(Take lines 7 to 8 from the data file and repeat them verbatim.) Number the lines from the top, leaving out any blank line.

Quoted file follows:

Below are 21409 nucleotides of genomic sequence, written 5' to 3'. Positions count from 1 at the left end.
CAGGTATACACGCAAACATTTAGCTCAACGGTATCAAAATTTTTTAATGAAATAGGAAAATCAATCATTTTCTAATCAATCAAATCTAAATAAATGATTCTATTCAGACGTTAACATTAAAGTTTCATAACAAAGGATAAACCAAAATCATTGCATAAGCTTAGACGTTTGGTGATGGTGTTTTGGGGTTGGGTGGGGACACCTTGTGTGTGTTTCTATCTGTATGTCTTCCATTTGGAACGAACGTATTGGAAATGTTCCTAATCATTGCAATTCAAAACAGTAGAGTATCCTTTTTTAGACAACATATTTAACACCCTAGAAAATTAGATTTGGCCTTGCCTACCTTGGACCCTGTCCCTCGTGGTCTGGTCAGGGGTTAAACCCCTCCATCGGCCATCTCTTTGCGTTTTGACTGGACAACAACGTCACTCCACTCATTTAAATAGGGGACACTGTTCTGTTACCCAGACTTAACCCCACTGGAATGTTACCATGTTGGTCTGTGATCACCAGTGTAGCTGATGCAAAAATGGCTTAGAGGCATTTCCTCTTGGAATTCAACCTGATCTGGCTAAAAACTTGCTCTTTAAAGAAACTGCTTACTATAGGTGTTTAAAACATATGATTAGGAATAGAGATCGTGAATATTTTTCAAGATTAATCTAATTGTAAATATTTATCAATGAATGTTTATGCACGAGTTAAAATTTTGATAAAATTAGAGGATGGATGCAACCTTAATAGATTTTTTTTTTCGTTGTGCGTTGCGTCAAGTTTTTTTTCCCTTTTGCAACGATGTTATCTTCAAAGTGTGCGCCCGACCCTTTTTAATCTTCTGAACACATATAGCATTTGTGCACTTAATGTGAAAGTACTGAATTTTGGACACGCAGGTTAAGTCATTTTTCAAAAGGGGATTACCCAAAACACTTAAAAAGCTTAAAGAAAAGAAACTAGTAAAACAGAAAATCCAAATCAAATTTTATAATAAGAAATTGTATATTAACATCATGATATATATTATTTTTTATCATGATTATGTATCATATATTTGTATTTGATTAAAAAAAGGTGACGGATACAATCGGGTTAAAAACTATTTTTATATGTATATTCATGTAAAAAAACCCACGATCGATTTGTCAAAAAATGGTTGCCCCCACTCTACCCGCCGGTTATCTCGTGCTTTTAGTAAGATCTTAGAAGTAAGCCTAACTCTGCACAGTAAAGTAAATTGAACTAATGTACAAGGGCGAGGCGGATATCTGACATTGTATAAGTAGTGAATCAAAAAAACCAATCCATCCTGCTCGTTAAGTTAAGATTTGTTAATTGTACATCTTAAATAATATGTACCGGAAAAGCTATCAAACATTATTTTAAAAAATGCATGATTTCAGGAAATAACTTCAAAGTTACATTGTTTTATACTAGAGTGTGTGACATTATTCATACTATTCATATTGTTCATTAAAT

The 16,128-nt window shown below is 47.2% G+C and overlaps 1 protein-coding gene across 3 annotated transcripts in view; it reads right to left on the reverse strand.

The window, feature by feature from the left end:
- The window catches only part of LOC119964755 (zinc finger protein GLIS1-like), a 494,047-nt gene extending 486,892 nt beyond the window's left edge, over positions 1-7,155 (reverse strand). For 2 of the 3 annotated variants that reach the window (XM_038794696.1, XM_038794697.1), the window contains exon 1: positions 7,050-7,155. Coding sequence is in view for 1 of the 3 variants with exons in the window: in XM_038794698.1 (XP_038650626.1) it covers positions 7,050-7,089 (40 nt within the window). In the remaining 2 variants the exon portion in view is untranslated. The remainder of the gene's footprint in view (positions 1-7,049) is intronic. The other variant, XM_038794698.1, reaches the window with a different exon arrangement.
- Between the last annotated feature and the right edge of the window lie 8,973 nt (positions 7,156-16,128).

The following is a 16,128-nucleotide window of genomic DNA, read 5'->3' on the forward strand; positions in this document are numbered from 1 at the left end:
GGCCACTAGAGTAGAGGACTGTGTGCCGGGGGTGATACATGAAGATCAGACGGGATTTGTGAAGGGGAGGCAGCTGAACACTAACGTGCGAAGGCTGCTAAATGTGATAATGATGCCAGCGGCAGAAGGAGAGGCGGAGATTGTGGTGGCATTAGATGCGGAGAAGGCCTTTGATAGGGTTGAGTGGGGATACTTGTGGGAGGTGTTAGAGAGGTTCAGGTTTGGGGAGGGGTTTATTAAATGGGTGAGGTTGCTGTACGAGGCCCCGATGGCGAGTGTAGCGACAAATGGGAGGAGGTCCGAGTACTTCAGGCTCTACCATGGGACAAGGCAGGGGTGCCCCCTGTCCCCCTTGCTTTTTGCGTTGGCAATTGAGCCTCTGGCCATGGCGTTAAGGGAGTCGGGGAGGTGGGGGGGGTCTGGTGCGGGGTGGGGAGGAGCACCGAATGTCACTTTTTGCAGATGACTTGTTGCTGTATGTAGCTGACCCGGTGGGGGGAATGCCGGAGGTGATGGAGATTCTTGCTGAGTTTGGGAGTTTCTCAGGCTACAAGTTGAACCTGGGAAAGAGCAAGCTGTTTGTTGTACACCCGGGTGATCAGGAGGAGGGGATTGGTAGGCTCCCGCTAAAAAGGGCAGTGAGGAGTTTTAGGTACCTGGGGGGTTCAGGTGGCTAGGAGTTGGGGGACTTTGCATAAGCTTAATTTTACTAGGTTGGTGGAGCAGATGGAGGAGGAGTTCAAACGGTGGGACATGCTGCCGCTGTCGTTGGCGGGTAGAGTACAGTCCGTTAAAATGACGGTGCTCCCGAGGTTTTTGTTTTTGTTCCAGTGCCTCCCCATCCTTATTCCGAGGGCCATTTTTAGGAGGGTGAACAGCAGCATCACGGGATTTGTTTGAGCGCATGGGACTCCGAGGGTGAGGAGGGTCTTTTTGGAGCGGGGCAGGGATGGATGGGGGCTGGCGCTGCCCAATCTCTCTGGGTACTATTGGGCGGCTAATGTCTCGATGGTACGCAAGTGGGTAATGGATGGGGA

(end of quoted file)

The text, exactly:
The following is a 16,128-nucleotide window of genomic DNA, read 5'->3' on the forward strand; positions in this document are numbered from 1 at the left end:
GGCCACTAGAGTAGAGGACTGTGTGCCGGGGGTGATACATGAAGATCAGACGGGATTTGTGAAGGGGAGGCAGCTGAACACTAACGTGCGAAGGCTGCTAAATGTGATAATGATGCCAGCGGCAGAAGGAGAGGCGGAGATTGTGGTGGCATTAGATGCGGAGAAGGCCTTTGATAGGGTTGAGTGGGGATACTTGTGGGAGGTGTTAGAGAGGTTCAGGTTTGGGGAGGGGTTTATTAAATGGGTGAGGTTGCTGTACGAGGCCCCGATGGCGAGTGTAGCGACAAATGGGAGGAGGTCCGAGTACTTCAGGCTCTACCATGGGACAAGGCAGGGGTGCCCCCTGTCCCCCTTGCTTTTTGCGTTGGCAATTGAGCCTCTGGCCATGGCGTTAAGGGAGTCGGGGAGGTGGGGGGGGTCTGGTGCGGGGTGGGGAGGAGCACCGAATGTCACTTTTTGCAGATGACTTGTTGCTGTATGTAGCTGACCCGGTGGGGGGAATGCCGGAGGTGATGGAGATTCTTGCTGAGTTTGGGAGTTTCTCAGGCTACAAGTTGAACCTGGGAAAGAGCAAGCTGTTTGTTGTACACCCGGGTGATCAGGAGGAGGGGATTGGTAGGCTCCCGCTAAAAAGGGCAGTGAGGAGTTTTAGGTACCTGGGGGGTTCAGGTGGCTAGGAGTTGGGGGACTTTGCATAAGCTTAATTTTACTAGGTTGGTGGAGCAGATGGAGGAGGAGTTCAAACGGTGGGACATGCTGCCGCTGTCGTTGGCGGGTAGAGTACAGTCCGTTAAAATGACGGTGCTCCCGAGGTTTTTGTTTTTGTTCCAGTGCCTCCCCATCCTTATTCCGAGGGCCATTTTTAGGAGGGTGAACAGCAGCATCACGGGATTTGTTTGAGCGCATGGGACTCCGAGGGTGAGGAGGGTCTTTTTGGAGCGGGGCAGGGATGGATGGGGGCTGGCGCTGCCCAATCTCTCTGGGTACTATTGGGCGGCTAATGTCTCGATGGTACGCAAGTGGGTAATGGATGGGGA